Ruskin's Botanical Drawings

John Ruskin, Study of quatrefoil fringed gentian, Sept 4, 1882, RF1296 © Ruskin Foundation

Ruskin, John (1819-1900)

Gentians, Les Rousses, Switzerland 1882
4 3/4 X 7 7/8 in.
Pencil and watercolour
Inscribed: 'Les Rousses. Breakfast time 4th Sept 82. J.R.' [and in brown ink 'See page 34 diary']

RF 1296


Fringed Gentian (Gentianella ciliata (L.) Borkh; syn. Gentian ciliata),

In this 1882 painting of the intensely blue flowered Fringed Gentian (Gentianellaa ciliata (L.) Borkh; syn. Gentian ciliata), Ruskin captures most successfully the colour so sadly lost during the pressing and drying of a specimen of Gentiana alpina collected at Chamonix in 1844, which he described as follows:


I seldom noticed the gentians finding it impossible to preserve their colour but I found them this day growing in such extraordinary masses on the very top of the Montagne Benit that I gathered one or two for memorials. I have given away all but this and I might as well have parted with this too for it has not only lost its colour but shrunk to one half its original size and is now a very slander on itself and its companions. I never afterwards in all my Alpine rambles met with this gentian either in such perfection in profusion and owing to the early season, the flowers having just burst their colour was intense beyond imagination. As the season advances, the colour diminishes greatly in purity and vigour. Fine specimens are only to be found by climbing high to spots where their blossoming has been late. Thus a zone of bright blue, followed by one of pale blue, ascends the mountain sides as the summer advances.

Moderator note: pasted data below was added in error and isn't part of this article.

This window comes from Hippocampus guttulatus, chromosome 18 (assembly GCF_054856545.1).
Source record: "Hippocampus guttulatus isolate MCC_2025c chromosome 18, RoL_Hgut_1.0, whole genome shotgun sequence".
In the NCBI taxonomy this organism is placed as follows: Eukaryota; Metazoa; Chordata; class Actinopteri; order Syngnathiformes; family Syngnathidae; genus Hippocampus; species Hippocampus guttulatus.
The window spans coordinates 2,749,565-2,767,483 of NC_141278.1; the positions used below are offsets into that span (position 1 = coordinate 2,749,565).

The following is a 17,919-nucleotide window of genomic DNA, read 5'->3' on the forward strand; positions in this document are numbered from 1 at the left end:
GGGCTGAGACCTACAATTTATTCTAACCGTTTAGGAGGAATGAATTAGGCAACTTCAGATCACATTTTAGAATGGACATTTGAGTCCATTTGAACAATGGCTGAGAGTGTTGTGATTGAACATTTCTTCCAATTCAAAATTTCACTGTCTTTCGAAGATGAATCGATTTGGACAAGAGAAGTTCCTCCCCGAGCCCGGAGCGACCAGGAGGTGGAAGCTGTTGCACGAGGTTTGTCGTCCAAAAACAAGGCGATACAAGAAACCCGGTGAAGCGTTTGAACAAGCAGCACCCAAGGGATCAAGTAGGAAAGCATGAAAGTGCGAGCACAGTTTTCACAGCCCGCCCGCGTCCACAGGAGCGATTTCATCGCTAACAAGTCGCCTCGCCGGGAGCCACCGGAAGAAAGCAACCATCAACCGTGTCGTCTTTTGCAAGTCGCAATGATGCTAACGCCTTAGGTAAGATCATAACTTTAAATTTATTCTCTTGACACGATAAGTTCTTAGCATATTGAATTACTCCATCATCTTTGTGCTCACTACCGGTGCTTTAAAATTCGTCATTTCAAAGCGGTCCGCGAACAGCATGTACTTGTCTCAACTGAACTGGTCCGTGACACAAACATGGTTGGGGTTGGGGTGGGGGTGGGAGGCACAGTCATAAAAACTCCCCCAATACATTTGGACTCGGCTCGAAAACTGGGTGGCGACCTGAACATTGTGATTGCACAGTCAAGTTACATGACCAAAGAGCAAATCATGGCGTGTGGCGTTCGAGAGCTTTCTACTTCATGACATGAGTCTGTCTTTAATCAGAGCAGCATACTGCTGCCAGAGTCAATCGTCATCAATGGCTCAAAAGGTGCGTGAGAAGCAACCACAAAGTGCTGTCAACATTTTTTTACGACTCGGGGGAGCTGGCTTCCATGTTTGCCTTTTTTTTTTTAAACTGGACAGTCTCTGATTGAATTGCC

This entry was researched and written by Professor David Ingram.